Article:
Bass is a range not a musical instrument.
     
  11. Honch

    Honch Guest

    Sep 7, 2006
    But keep in mind, there are sure a bunch of songs that aren't written with anything lower than EADG, don't you think?

    Well, all in all, instead of De-tuning and retuning all of the time, I find this thing works better. Of course if you have a regular EADG tuned bass, I would find absolutely no reason to use any capo at all. Well, maybe for rescuing a poorly cut nut...why that now should occur all of a sudden, and tune a half step down and use it on first, just to get rid of something happening at the nut, say a slot is cut too deep and makes open strings buzz. With a capo on 1st it behaves like a zero fret of some sorts.

    My think even with a meticulously set HipShot D-tuner is that the string drifts during the number. Mind you, this is so too with manually adjusting and retuning, and even on headless systems where slack is the least. If I use a drop D then during the course of the song I can hear it wants to go back to whatever tuning it was before. It creeps upwards ever so slowly. Halfway through a moderat length song I'll hear it, and I have to SLAP and TUG the string mid-playing to make it slack down/back again. Even sometimes that won't help either. If you play enough dropped D numbers in a row (but very few of us do) the string settles and has strecthed out, so once you go back to E you will still have to fine tune it again because it wants to go back at D. But it's within 5-6 cent and isn't heard until it gets past a 3 cent difference. With capo you don't change tension on the string.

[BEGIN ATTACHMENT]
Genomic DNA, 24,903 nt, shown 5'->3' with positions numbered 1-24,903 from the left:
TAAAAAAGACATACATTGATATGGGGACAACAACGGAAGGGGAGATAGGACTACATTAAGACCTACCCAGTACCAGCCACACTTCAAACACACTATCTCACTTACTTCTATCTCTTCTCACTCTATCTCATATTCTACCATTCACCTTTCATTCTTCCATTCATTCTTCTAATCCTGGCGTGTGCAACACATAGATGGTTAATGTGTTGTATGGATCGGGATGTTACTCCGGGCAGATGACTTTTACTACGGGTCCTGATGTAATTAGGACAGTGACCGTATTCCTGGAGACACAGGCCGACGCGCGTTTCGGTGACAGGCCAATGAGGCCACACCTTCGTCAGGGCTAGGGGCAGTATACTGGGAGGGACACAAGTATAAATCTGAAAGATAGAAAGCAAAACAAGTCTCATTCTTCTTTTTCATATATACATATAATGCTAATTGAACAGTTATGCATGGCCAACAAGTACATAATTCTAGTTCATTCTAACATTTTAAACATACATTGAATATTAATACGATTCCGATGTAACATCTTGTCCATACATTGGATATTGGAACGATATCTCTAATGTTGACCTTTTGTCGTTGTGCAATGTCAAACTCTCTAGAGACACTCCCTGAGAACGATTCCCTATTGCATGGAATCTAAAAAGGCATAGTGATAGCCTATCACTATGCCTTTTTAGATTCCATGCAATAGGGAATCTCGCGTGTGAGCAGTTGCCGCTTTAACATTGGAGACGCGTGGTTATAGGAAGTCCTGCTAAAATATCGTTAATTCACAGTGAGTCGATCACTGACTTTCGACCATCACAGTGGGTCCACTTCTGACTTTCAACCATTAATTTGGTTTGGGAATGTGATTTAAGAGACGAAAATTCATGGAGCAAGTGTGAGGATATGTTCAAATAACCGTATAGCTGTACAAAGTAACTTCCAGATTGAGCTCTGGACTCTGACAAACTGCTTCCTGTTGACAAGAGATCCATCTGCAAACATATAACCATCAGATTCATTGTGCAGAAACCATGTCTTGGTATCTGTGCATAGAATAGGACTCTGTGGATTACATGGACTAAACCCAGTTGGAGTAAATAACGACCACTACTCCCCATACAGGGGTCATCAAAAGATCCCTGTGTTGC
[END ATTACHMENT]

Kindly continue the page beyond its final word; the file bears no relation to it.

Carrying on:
12. MCS4

    MCS4 Supporting Member

    Sep 26, 2012
    Fort Lauderdale, FL
    The point I was making is that there isn't any difference between using the capo or not using the capo other than the ability to use open strings for the notes EADG. The notes are in the same place regardless of whether the capo is there. Without the capo there is nothing stopping you from playing in fifth position if that is your preference.

    To give an example, I typically keep all of my basses tuned one full step down, DGCF, because I prefer the string tension and the access to a couple of lower notes. I could in theory use a capo on the second fret for a song that was written for a bass in standard tuning, but it's just as easy for me to simply play the parts shifted down two frets, unless the part absolutely requires the use of open strings.
     
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  13. khutch

    khutch Praise Harp

    Aug 20, 2011
    suburban Chicago
    Do I play that high on a four string some? Yes. A lot? No. Would I miss those five frets? Occasionally. Could someone else in my band cover that range for me? Yeah, sure. Someone could cover the bass line entirely for that matter and they occasionally do when there is no bassist available. Most of the time when I am playing that high I am playing a fiver and so I can go above those five notes if I care to.